## Compensating charge rate in DCO?

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accumulator
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### Compensating charge rate in DCO?

Hey all,

A while back I was looking at some old DCO circuits and reading up on them and there was one thing that was never explained clearly and I haven't seen any "modern" examples of controlling the charge rate of the capacitor.

So, in a DCO, you might know that a computer controls the reset pulse to discharge a capacitor. Generating pulses on time is something that computers are great at; the implementations and implications are obvious to me. The computer has effectively replaced the comparator pulse in a VCO.

However, the higher the frequency, the less time a capacitor has to charge, so you must increase the charge rate of the capacitor or else amplitude will start dropping off pretty quickly with higher frequencies, right? So, the computer needs to also do the job of the exponentiator, at least partially. I haven't seen anybody really discuss practical solutions to this part of a DCO. Does anyone have any experience in building this part of the circuit or has some examples they can share?

My scenario here: an MCU or FPGA starts with some numerical representation of the desired frequency, outputs the reset pulse accordingly, along with... something else. What is that something else?

Thanks and take care - ACC

KSS
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### Re: Compensating charge rate in DCO?

Download copies of the Early DCO polysynth service manuals. It's covered in those.

I think Electric Druid also has an article up on his website about it.

edit: Yes he does. https://electricdruid.net/roland-juno-dcos/

KSS
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### Re: Compensating charge rate in DCO?

accumulator wrote:
Sun May 03, 2020 9:05 pm
My scenario here: an MCU or FPGA starts with some numerical representation of the desired frequency, outputs the reset pulse accordingly, along with... something else. What is that something else?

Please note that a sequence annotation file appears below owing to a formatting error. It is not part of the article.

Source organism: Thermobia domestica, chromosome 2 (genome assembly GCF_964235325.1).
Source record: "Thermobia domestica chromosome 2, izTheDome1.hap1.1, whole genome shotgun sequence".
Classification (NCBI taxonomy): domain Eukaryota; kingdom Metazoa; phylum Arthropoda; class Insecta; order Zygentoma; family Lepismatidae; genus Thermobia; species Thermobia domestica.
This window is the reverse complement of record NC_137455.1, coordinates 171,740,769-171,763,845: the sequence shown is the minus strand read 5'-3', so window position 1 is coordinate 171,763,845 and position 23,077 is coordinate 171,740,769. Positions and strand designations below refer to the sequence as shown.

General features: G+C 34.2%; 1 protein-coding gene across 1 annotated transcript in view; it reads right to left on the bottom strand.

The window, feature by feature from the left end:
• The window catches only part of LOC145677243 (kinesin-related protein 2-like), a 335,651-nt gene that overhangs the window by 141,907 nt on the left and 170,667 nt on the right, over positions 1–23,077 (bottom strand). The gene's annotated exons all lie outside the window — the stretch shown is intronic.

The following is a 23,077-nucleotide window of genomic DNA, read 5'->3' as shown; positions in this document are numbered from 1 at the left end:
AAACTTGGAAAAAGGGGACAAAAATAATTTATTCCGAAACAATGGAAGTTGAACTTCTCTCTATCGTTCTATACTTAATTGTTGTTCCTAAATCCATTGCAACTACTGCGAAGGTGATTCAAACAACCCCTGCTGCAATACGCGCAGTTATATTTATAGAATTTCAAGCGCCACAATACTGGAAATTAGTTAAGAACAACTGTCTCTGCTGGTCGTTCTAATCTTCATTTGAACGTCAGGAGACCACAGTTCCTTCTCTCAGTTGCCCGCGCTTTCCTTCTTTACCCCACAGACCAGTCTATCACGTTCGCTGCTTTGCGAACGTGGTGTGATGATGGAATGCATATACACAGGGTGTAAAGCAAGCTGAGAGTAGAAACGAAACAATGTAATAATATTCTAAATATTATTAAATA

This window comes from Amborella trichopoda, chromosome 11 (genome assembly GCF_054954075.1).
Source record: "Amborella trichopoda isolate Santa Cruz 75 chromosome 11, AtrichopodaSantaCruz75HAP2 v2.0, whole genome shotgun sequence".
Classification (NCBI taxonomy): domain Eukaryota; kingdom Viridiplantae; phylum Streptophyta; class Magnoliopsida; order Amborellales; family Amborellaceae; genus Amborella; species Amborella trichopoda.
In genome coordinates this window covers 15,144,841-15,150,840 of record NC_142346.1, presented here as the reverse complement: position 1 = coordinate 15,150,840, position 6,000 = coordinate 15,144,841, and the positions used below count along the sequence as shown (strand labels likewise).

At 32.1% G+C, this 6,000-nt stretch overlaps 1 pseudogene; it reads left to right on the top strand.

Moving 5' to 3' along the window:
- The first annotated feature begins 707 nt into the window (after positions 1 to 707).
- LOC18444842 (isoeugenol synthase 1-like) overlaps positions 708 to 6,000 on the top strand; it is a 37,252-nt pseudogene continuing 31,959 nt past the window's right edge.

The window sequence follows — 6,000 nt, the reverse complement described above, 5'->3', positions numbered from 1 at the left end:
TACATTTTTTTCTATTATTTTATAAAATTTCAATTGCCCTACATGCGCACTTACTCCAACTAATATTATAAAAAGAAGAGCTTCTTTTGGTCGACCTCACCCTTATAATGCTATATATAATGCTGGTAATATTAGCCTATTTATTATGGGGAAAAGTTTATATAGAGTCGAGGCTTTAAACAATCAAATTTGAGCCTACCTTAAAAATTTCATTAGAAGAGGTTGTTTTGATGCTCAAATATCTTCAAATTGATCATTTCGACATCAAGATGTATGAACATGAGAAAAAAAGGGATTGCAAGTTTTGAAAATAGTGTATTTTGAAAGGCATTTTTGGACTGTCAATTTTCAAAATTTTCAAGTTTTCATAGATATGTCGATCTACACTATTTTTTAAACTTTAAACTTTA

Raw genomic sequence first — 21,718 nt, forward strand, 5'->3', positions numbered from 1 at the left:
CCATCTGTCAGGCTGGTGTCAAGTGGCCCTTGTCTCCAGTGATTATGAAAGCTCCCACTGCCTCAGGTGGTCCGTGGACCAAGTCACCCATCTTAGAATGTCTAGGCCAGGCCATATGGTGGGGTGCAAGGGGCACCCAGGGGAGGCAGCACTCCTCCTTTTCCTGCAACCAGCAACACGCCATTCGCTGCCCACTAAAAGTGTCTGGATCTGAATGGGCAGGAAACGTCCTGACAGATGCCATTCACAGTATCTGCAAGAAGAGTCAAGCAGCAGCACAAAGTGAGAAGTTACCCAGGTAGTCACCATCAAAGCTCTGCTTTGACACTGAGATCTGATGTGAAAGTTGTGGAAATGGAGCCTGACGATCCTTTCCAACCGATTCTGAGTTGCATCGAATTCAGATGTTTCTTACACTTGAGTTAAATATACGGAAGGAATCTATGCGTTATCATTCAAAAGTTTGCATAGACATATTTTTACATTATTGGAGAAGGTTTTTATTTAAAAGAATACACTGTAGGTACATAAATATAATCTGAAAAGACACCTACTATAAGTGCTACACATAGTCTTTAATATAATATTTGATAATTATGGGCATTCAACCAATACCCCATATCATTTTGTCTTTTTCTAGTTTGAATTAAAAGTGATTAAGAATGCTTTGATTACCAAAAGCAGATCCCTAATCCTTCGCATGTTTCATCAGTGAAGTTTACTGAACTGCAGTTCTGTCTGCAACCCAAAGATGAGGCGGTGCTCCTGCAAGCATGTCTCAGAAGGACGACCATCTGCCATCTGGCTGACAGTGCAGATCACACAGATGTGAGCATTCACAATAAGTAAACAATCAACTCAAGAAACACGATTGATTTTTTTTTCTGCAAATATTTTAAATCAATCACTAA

note number sets time of reset pulse and is used -indexed- to also set a current level. AKA charge rate.

Actually that's only half the story. Some synths set the amplification factor instead. Higher notes equal lower amplitude, which then needs increased amplification.

So the two main approaches are to use the note -or in less advanced schemes the octave- to set either charge rate current or output amplification factor.

accumulator
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### Re: Compensating charge rate in DCO?

KSS wrote:
Sun May 03, 2020 10:56 pm
Download copies of the Early DCO polysynth service manuals. It's covered in those.

I think Electric Druid also has an article up on his website about it.

edit: Yes he does. https://electricdruid.net/roland-juno-dcos/
Thanks for the link. Looks like the Roland DCO has a few coarse range switches. I don’t have a lot of experience listening carefully to this kind of DCO. I wonder how jumpy or seesaw-like the amplitudes fade and jump between octaves. Thanks!

Synthbuilder
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### Re: Compensating charge rate in DCO?

accumulator wrote:
Mon May 04, 2020 3:16 am
Looks like the Roland DCO has a few coarse range switches.
The early Junos (6 and 60) have a proper V/octave CV per voice that controls the charging rate of the DCO and the key tracking for the VCF. It's quite accurate as you can play in tune notes with the self-oscillating filters.

accumulator
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### Re: Compensating charge rate in DCO?

KSS wrote:
Sun May 03, 2020 11:01 pm
accumulator wrote:
Sun May 03, 2020 9:05 pm
My scenario here: an MCU or FPGA starts with some numerical representation of the desired frequency, outputs the reset pulse accordingly, along with... something else. What is that something else?
note number sets time of reset pulse and is used -indexed- to also set a current level. AKA charge rate.

Actually that's only half the story. Some synths set the amplification factor instead. Higher notes equal lower amplitude, which then needs increased amplification.

So the two main approaches are to use the note -or in less advanced schemes the octave- to set either charge rate current or output amplification factor.
I wonder about DAC resolutions here. Also, when you say ‘output amplification factor’, what kind of formula would you be applying to the (linear) DAC output?

accumulator
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### Re: Compensating charge rate in DCO?